Nobel Winners research may help people who are blind with sleep disorders

Oct 2, 2017

Nobel Prize 2017: Jeffrey C Hall, Michael Rosbash And Michael W Young Awarded

Sleep patterns for people with vision loss are often interrupted due to circadian rhythm patters being thrown off due to lack of light perception.  

Today it was announced that three American scientists — Jeffrey C. Hall, Michael Rosbash, and Michael W. Young — have been awarded the Nobel prize in physiology or medicine, who identified the gene that controls circadian rhythms in plants, animals, and humans, which may prove to be beneficial to people with vision loss.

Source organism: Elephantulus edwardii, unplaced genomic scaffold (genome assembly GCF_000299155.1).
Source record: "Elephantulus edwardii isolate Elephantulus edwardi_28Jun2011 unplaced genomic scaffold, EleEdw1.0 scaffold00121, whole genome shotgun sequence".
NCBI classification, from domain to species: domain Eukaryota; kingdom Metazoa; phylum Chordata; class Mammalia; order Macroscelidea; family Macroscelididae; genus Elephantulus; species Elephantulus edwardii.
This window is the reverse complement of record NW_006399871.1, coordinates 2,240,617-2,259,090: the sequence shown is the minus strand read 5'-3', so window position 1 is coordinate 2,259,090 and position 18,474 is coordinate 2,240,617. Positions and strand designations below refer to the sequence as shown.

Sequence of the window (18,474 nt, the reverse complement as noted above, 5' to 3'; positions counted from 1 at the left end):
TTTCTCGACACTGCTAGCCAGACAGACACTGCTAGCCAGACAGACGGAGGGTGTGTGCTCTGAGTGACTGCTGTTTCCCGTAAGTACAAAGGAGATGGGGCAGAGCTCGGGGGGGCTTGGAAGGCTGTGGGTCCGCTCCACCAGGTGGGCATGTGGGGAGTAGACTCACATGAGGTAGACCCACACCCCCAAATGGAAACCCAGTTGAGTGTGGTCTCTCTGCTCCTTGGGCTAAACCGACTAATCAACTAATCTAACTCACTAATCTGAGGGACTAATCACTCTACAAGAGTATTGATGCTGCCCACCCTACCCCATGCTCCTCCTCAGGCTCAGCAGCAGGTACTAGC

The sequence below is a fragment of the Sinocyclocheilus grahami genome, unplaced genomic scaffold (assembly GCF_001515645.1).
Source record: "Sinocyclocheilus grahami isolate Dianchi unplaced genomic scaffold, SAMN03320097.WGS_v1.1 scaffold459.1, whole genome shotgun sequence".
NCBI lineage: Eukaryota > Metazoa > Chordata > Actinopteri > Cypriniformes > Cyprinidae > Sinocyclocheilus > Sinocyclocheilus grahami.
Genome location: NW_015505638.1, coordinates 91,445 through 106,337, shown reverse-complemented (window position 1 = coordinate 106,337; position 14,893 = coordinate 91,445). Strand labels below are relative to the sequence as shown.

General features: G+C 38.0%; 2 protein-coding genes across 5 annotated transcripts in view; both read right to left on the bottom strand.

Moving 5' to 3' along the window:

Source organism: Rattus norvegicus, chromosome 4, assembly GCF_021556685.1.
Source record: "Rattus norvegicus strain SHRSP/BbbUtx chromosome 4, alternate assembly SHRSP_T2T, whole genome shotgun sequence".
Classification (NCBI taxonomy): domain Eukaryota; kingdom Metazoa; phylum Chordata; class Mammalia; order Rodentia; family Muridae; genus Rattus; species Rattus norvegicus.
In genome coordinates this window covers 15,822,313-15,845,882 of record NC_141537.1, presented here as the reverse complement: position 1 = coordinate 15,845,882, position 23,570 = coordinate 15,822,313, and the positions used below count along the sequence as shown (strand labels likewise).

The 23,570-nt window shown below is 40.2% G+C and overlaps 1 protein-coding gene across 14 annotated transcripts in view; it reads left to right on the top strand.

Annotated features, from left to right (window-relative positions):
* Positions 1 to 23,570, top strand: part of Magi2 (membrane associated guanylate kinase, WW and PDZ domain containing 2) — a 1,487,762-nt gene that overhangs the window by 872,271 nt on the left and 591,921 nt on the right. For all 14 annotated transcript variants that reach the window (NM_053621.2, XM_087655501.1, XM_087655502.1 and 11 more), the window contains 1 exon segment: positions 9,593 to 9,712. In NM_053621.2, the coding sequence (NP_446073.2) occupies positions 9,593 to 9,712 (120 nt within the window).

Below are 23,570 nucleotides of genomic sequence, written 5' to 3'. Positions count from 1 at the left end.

Professor Russell Foster, head of the Nuffield Laboratory of Ophthalmology and director of the Sleep and Circadian Neuroscience Institute at the University of Oxford, who has long worked in the area of circadian rhythms, believes this research could provide the platform to help those with degenerative diseases as well as blindness and schizophrenia.

Learn more, read the full story, and hear the live announcement.